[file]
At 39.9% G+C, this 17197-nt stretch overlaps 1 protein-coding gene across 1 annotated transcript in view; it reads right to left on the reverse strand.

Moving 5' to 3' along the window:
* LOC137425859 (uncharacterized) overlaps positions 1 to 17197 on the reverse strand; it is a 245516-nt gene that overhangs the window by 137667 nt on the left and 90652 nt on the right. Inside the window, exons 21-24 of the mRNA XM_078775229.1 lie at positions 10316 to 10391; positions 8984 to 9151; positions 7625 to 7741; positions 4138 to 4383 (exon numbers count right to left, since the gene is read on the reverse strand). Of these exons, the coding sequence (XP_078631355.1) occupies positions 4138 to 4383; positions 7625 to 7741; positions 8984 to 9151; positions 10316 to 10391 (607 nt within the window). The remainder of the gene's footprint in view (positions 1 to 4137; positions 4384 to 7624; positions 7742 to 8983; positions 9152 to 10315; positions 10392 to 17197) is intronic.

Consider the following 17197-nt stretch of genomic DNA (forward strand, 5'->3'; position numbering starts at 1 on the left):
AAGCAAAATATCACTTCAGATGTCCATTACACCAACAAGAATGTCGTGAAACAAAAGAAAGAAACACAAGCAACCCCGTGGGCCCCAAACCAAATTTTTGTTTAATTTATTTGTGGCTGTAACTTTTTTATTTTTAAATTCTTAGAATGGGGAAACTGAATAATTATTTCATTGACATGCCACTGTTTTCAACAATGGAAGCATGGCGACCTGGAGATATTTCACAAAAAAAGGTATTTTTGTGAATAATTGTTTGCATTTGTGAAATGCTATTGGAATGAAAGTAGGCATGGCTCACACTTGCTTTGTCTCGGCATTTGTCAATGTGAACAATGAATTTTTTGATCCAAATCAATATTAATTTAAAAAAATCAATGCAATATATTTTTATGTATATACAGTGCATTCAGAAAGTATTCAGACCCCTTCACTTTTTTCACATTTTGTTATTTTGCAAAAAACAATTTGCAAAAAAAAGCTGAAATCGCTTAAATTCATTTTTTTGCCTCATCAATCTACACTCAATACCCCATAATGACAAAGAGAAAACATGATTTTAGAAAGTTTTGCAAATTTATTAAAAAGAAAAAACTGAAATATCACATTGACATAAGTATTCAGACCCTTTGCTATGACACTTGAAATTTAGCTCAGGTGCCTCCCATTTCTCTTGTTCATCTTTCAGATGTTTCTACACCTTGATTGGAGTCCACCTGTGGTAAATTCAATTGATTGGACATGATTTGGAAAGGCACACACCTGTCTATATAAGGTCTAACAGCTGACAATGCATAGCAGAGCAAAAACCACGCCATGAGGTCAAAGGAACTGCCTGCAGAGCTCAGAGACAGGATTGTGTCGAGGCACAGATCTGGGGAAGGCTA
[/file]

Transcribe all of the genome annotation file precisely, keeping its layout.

At 39.9% G+C, this 17197-nt stretch overlaps 1 protein-coding gene across 1 annotated transcript in view; it reads right to left on the reverse strand.

Moving 5' to 3' along the window:
* LOC137425859 (uncharacterized) overlaps positions 1 to 17197 on the reverse strand; it is a 245516-nt gene that overhangs the window by 137667 nt on the left and 90652 nt on the right. Inside the window, exons 21-24 of the mRNA XM_078775229.1 lie at positions 10316 to 10391; positions 8984 to 9151; positions 7625 to 7741; positions 4138 to 4383 (exon numbers count right to left, since the gene is read on the reverse strand). Of these exons, the coding sequence (XP_078631355.1) occupies positions 4138 to 4383; positions 7625 to 7741; positions 8984 to 9151; positions 10316 to 10391 (607 nt within the window). The remainder of the gene's footprint in view (positions 1 to 4137; positions 4384 to 7624; positions 7742 to 8983; positions 9152 to 10315; positions 10392 to 17197) is intronic.

Consider the following 17197-nt stretch of genomic DNA (forward strand, 5'->3'; position numbering starts at 1 on the left):
AAGCAAAATATCACTTCAGATGTCCATTACACCAACAAGAATGTCGTGAAACAAAAGAAAGAAACACAAGCAACCCCGTGGGCCCCAAACCAAATTTTTGTTTAATTTATTTGTGGCTGTAACTTTTTTATTTTTAAATTCTTAGAATGGGGAAACTGAATAATTATTTCATTGACATGCCACTGTTTTCAACAATGGAAGCATGGCGACCTGGAGATATTTCACAAAAAAAGGTATTTTTGTGAATAATTGTTTGCATTTGTGAAATGCTATTGGAATGAAAGTAGGCATGGCTCACACTTGCTTTGTCTCGGCATTTGTCAATGTGAACAATGAATTTTTTGATCCAAATCAATATTAATTTAAAAAAATCAATGCAATATATTTTTATGTATATACAGTGCATTCAGAAAGTATTCAGACCCCTTCACTTTTTTCACATTTTGTTATTTTGCAAAAAACAATTTGCAAAAAAAAGCTGAAATCGCTTAAATTCATTTTTTTGCCTCATCAATCTACACTCAATACCCCATAATGACAAAGAGAAAACATGATTTTAGAAAGTTTTGCAAATTTATTAAAAAGAAAAAACTGAAATATCACATTGACATAAGTATTCAGACCCTTTGCTATGACACTTGAAATTTAGCTCAGGTGCCTCCCATTTCTCTTGTTCATCTTTCAGATGTTTCTACACCTTGATTGGAGTCCACCTGTGGTAAATTCAATTGATTGGACATGATTTGGAAAGGCACACACCTGTCTATATAAGGTCTAACAGCTGACAATGCATAGCAGAGCAAAAACCACGCCATGAGGTCAAAGGAACTGCCTGCAGAGCTCAGAGACAGGATTGTGTCGAGGCACAGATCTGGGGAAGGCTA